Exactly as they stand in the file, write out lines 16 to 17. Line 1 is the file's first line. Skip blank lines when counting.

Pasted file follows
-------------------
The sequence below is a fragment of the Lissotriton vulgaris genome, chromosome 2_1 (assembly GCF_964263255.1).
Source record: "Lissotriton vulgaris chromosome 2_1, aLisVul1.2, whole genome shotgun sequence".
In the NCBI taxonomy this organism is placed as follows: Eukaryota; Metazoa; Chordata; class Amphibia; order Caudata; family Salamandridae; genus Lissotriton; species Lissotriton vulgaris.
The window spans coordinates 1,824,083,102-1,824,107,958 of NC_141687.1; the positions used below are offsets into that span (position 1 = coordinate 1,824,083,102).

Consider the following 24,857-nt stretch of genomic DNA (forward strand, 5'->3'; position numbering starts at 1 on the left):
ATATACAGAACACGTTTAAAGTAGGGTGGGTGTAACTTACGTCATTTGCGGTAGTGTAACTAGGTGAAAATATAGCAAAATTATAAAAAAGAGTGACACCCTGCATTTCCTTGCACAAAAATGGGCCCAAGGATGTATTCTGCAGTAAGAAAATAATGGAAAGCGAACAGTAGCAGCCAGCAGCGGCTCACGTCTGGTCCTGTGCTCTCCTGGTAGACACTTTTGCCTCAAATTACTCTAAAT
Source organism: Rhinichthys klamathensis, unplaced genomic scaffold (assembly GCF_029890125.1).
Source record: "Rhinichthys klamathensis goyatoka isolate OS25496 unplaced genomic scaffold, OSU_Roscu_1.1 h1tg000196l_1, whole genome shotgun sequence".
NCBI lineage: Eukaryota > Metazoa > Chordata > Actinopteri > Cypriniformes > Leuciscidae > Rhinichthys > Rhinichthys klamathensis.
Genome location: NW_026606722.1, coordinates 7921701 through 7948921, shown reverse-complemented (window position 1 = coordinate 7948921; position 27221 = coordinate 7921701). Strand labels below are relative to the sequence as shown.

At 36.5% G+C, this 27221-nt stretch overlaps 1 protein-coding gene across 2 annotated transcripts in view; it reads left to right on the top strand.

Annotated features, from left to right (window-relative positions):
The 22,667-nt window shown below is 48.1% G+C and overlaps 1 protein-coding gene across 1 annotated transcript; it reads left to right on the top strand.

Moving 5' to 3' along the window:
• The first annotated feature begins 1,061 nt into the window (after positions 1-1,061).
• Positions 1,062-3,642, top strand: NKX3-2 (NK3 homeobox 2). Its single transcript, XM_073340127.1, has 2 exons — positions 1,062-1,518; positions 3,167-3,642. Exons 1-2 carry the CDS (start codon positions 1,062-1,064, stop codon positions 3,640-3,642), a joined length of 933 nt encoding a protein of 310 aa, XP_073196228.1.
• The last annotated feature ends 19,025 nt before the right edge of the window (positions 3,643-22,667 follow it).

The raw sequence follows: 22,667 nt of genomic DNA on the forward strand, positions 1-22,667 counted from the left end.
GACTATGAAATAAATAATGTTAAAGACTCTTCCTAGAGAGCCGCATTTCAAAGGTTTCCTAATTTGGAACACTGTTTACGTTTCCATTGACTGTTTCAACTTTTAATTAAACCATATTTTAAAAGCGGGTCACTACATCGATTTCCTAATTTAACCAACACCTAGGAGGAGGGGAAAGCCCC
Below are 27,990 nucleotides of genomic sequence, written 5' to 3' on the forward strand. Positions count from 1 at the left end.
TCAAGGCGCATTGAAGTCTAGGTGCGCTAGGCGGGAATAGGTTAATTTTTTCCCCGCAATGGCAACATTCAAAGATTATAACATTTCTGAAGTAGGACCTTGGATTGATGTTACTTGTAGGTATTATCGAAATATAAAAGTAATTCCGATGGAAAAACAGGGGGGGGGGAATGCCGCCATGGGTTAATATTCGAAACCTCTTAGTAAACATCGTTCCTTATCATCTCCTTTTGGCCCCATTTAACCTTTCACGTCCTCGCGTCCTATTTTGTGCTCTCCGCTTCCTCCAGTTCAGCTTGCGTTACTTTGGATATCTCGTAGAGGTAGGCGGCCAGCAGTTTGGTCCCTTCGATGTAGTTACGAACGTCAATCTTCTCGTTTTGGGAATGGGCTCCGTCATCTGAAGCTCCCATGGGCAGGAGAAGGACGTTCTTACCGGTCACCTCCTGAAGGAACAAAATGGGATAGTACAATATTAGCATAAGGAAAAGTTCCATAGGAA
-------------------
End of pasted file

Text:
• Positions 1,062-3,642, top strand: NKX3-2 (NK3 homeobox 2). Its single transcript, XM_073340127.1, has 2 exons — positions 1,062-1,518; positions 3,167-3,642. Exons 1-2 carry the CDS (start codon positions 1,062-1,064, stop codon positions 3,640-3,642), a joined length of 933 nt encoding a protein of 310 aa, XP_073196228.1.
• The last annotated feature ends 19,025 nt before the right edge of the window (positions 3,643-22,667 follow it).